FRANKFURT (Reuters) - German exchange operator Deutsche Boerse (DB1Gn.DE) warned on Friday the United States should be cautious in any revamp of banking regulations to ensure the lessons of the financial crisis are not forgotten.
U.S. President Donald Trump has ordered reviews of major banking rules that were put in place after the 2008 financial crisis, drawing fire from Democrats who said his order lacked substance and squarely aligned him with Wall Street bankers.
Deutsche Boerse said in a statement that “sustainable growth and the future prosperity of our society require a sound basis of financial stability”.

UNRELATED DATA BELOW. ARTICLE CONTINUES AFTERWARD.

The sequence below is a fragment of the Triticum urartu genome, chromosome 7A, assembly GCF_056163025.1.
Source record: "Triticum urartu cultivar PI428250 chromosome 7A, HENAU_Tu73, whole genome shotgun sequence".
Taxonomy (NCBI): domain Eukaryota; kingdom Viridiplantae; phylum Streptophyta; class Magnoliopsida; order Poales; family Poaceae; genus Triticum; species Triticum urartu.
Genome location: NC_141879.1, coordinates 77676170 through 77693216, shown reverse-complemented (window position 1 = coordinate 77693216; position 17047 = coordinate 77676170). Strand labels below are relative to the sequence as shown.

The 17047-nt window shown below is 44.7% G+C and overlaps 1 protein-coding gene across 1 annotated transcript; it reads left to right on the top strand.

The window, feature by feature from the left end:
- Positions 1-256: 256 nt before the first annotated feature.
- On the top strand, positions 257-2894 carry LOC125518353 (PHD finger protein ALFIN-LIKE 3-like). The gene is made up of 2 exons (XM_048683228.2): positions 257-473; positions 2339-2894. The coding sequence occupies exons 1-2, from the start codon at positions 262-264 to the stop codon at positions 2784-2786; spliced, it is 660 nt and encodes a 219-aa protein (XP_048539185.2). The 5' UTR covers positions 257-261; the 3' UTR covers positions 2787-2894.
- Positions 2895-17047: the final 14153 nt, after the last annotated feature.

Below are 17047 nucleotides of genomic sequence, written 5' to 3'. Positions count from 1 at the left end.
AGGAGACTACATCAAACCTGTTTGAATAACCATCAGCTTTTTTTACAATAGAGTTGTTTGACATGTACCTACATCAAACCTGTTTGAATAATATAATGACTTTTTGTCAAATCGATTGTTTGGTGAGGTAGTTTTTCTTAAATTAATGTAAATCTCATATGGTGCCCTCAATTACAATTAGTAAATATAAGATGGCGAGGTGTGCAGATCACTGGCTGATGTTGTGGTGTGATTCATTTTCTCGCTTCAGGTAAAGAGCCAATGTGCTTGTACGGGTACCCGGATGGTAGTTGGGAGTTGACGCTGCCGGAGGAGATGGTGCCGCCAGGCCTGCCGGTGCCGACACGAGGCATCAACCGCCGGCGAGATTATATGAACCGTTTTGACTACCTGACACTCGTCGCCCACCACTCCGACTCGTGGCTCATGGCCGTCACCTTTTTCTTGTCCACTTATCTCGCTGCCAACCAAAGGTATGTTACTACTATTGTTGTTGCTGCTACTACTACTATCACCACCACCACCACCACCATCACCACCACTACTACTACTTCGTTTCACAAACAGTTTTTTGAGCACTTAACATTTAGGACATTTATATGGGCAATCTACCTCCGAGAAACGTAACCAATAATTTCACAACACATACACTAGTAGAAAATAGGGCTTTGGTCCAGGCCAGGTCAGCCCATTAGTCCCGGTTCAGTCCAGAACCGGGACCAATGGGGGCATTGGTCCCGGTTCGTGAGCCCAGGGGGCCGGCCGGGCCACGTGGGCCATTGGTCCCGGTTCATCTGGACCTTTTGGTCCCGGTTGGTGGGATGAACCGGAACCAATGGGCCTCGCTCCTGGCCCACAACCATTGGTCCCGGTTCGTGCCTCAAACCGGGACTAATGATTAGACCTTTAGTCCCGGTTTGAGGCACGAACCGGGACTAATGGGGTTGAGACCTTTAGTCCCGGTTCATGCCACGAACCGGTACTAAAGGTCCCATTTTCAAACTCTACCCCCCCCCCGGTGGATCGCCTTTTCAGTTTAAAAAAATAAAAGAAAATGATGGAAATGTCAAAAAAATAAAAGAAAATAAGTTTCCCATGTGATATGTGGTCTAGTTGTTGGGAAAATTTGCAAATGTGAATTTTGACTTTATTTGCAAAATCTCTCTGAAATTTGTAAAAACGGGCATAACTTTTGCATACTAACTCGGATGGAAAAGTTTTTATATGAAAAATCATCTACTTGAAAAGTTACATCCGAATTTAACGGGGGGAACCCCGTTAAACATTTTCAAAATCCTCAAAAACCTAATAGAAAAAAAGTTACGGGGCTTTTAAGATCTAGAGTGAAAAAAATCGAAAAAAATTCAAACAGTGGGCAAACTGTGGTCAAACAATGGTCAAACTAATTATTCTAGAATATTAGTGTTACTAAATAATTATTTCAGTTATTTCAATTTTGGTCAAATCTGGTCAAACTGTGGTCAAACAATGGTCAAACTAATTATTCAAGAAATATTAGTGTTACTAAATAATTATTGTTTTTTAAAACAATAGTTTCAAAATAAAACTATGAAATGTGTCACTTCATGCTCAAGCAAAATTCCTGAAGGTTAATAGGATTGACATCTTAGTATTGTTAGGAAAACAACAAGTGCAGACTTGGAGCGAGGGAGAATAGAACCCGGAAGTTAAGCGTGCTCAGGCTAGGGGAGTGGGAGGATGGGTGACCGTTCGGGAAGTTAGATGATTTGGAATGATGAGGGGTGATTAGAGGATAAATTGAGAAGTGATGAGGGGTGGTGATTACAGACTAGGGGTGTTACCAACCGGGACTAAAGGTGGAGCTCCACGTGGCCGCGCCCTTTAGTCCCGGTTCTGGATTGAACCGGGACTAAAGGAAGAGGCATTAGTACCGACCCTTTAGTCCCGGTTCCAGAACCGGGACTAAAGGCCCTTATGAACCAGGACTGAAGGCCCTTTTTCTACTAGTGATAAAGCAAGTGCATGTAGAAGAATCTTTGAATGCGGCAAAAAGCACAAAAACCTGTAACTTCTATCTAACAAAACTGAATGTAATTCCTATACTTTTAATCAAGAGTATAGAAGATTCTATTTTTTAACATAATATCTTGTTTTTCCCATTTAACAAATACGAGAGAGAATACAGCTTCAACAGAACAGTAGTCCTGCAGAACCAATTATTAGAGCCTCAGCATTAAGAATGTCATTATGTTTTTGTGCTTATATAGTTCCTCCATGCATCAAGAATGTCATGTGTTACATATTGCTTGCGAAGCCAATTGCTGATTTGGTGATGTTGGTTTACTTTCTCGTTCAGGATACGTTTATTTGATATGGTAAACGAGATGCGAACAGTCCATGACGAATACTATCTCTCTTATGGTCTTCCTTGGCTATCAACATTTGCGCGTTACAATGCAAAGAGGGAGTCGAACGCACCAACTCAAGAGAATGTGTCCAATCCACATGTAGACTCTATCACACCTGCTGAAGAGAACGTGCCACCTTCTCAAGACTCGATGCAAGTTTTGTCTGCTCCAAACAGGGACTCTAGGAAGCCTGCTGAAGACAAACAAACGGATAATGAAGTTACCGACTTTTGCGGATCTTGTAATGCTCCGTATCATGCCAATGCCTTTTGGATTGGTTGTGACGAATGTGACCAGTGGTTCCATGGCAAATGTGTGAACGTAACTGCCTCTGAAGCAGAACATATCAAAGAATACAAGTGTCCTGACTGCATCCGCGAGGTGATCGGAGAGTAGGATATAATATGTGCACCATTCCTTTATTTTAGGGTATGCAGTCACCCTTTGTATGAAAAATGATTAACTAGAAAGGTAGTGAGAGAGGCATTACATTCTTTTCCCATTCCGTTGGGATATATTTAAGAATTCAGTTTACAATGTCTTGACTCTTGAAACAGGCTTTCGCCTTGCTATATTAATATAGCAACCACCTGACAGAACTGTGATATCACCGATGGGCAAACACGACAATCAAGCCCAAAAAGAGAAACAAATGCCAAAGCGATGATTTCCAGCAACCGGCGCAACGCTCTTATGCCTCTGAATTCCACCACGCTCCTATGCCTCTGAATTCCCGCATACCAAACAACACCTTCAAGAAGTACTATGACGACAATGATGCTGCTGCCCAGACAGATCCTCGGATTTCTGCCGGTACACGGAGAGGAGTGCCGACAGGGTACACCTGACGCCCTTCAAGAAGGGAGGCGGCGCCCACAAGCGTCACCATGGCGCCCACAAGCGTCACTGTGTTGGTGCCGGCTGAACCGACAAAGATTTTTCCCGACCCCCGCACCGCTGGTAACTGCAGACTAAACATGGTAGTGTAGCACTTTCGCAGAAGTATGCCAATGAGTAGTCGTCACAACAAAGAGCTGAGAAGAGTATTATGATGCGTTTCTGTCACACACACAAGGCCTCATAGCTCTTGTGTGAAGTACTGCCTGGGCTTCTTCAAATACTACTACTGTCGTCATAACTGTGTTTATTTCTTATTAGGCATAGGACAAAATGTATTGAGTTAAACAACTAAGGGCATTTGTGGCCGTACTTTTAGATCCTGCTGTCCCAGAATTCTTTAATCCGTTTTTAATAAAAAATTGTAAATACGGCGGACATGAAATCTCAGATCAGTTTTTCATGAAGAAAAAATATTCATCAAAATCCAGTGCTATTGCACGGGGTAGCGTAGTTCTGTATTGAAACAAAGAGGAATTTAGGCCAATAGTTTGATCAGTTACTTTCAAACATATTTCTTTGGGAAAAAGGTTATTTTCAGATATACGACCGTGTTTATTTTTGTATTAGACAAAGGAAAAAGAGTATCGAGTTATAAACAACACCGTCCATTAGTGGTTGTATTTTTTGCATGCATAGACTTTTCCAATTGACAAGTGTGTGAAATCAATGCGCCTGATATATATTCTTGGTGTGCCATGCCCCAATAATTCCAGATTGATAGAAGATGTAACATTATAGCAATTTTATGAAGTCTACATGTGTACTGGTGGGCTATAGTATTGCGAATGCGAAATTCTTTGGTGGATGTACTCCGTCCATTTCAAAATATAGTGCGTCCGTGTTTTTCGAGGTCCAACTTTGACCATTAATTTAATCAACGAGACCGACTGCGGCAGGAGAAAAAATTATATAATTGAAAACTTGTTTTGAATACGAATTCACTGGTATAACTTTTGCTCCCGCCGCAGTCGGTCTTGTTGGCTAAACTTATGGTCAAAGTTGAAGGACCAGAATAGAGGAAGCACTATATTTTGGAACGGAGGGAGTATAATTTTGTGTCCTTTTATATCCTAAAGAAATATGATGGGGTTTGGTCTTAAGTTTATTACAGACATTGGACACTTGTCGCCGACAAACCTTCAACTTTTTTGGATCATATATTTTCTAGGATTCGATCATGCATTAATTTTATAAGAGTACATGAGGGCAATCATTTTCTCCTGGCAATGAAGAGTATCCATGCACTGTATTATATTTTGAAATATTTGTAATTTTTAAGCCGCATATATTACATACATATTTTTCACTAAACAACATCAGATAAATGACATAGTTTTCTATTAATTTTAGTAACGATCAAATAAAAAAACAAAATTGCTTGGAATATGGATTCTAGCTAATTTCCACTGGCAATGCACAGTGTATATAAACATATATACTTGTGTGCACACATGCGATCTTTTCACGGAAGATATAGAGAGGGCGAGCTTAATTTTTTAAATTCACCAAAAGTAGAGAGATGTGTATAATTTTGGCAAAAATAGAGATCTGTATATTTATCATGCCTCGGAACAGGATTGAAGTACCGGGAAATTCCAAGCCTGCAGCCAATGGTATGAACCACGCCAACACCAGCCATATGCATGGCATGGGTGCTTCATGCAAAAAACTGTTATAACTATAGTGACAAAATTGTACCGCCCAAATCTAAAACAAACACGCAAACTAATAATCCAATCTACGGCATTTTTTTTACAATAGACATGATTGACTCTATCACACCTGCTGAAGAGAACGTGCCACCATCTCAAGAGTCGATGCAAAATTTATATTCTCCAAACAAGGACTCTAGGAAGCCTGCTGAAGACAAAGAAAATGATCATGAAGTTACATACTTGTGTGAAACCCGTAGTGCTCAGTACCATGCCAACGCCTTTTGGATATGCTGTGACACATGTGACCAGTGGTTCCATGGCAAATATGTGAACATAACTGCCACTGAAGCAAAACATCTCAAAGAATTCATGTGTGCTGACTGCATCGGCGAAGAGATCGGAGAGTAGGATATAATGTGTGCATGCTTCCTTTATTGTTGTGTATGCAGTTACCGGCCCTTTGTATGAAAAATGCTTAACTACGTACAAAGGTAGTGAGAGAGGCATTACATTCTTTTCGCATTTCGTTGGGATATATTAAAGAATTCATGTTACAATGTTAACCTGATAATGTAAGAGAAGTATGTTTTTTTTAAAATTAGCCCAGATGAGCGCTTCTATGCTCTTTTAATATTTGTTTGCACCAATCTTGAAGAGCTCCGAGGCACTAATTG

“The foundations of the globally balanced security architecture should therefore remain unshaken,” it added.
At a White House forum with U.S. business leaders, Trump said his administration expects “to be cutting a lot out of Dodd-Frank”, the 2010 Dodd-Frank Wall Street reform law that raised capital requirements for banks.
Deutsche Boerse, which plans to merge with the London Stock Exchange (LSE.L), said it was confident that the past reform of financial market rules in response to the global financial and economic crisis had proven successful.
“In times of global trading and financial flows, a globally consistent regulatory framework is essential,” it said in its statement. “Because the real economy needs stable financial markets, all over the world.”
A source told Reuters on Thursday that the German Finance Ministry was also concerned about Trump’s order to review banking rules.
Reporting by Maria Sheahan; editing by Susan Thomas